Different Types of Magma

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Three recognized types of magma push toward the Earth's surface today.
Three recognized types of magma push toward the Earth's surface today. (Image: Don Smith/Photodisc/Getty Images)

You may first think of fiery orange eruptions when you think of magma, but the different types of magma behave differently. Three types of magma exist on Earth today, and an extinct fourth type is unable to form on our cooled planet. Each magma type has a different chemical make-up, though the types are all mostly made up of silica and other minerals. Underground pressure builds up to push magma to the surface, sometimes in a huge explosion and sometimes in a slow-moving trickle.

Basaltic Magma

Basaltic magma is made up of 45 to 55 percent silica. It is high in iron, magnesium and calcium and is low in potassium and sodium. The temperature of basaltic magma is around 1,000 to 1,200 degrees Celsius, based on laboratory measurement and limited field operations. Scientists find it difficult to determine an exact temperature because it is dangerous to get close enough to magma to measure it. Basaltic magma is the most fluid of the three types of magma, though it is still 10,000 to 100,000 times less fluid than water. It also has the lowest amount of gas of the three types. Basalt magma is found at Earth's "hot spots," such as Hawaii. When it cools, basaltic magma becomes basalt rock.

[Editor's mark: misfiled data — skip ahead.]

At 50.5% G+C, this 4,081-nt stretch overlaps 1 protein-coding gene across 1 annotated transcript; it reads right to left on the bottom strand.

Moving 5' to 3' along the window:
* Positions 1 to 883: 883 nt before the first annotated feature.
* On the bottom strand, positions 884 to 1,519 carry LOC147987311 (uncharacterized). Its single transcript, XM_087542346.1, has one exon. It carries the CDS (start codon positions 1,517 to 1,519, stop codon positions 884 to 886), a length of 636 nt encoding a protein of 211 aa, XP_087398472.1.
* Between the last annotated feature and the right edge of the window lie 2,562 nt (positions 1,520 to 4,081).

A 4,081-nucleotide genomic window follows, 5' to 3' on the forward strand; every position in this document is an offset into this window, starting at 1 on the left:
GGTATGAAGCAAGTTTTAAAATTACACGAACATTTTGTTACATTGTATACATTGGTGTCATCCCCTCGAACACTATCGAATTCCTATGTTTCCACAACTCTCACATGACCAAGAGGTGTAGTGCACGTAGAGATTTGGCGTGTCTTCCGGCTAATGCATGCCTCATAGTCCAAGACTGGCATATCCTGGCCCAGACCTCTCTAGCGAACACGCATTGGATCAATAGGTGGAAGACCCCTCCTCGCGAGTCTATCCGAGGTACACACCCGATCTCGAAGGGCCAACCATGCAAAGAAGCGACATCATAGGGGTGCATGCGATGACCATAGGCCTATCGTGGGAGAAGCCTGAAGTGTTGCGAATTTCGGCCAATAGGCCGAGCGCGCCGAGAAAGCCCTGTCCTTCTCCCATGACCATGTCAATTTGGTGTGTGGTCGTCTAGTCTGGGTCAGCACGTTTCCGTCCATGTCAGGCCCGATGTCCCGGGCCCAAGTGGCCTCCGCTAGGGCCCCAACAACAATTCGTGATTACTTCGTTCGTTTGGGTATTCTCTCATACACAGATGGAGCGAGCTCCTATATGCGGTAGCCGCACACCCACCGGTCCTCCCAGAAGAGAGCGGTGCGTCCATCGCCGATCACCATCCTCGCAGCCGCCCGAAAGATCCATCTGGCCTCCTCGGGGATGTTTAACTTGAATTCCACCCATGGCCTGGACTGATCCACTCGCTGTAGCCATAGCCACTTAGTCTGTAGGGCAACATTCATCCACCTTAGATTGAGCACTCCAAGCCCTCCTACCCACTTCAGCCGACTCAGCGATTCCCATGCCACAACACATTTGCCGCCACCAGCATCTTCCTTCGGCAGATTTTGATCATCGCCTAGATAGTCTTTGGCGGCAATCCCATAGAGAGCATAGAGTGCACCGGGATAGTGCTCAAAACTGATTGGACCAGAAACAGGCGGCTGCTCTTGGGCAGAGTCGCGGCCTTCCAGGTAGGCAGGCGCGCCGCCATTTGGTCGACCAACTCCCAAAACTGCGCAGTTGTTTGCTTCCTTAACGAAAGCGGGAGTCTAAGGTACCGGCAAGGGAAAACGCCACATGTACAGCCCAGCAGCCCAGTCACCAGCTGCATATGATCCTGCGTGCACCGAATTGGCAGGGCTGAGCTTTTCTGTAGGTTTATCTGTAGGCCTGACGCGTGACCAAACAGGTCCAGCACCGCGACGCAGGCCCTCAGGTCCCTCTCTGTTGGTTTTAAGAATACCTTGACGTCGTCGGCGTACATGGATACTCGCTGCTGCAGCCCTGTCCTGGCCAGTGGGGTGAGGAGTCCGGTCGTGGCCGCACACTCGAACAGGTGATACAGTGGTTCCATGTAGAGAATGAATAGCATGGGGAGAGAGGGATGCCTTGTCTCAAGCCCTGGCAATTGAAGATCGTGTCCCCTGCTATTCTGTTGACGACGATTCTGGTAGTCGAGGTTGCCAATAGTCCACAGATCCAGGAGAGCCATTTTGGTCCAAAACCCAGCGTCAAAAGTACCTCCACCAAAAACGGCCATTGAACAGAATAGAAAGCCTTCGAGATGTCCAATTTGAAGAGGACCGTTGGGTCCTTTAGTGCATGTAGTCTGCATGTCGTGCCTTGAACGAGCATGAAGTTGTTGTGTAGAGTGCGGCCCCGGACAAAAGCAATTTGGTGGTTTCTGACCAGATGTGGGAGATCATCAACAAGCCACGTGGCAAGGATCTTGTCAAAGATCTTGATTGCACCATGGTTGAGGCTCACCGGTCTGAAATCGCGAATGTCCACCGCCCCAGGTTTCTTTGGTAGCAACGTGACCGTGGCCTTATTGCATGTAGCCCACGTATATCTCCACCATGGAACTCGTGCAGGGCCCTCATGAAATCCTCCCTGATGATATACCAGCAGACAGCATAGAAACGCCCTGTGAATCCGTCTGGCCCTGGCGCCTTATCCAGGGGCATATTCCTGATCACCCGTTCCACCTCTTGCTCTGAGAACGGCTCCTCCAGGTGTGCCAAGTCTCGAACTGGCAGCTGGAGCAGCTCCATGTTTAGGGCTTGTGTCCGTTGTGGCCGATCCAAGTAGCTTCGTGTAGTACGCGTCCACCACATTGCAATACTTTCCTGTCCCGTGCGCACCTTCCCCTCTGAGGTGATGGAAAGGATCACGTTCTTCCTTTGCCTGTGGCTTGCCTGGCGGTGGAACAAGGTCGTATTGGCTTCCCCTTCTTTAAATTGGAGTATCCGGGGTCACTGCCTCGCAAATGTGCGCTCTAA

Andesitic Magma

Andesitic magma is the "middle" magma in terms of heat; fluidity, or speed of flow; and gas content. It is probably 800 to 1,000 degrees Celsius. It is made up of 55 to 65 percent silica with average amounts of iron, magnesium, calcium, potassium and sodium. When cooled, andesitic magma becomes andesite rock. Andesitic magma is somewhat explosive, coming to the crust of the Earth at reverse fault areas. In these spots, two plates in the Earth's crust move against each other in opposite directions, and the top piece moves up toward the surface rather than toward the planet's center. Small- to medium-sized earthquakes also release andesitic magma. An example of andesitic magma is the eruption of Mount St. Helens in Oregon.

Felsic Magma

Felsic-type magmas include ryolitic and dacite magmas, which are very thick and slow-moving. Felsic magma seems to form when the Earth's crust melts with seawater. It is highly explosive when erupting from volcanoes. Felsic magma is made up of 65 to 75 percent silica. It is low in iron, magnesium and calcium and is high in potassium and sodium. Compared to other types of magma, felsic magma is cool, reaching 650 to 800 degrees Celsius, and is high in volatile, or unstable, gases and melted rocks. Felsic magma forms huge calderas, like the Yellowstone caldera. When cooled, it forms ryolite or granite rock.

Ultramafic Magma

Today, our planet is too cool for ultramafic, or komatiite, magma to form. This is probably a good thing, since ultramafic magma would be the hottest and fastest-flowing of the magmas, running almost as fast as water down a volcano. In the distant past, ultramafic lava could reach as high as 1,600 degrees Celsius. Now lava rarely reaches above 1,200 degrees.

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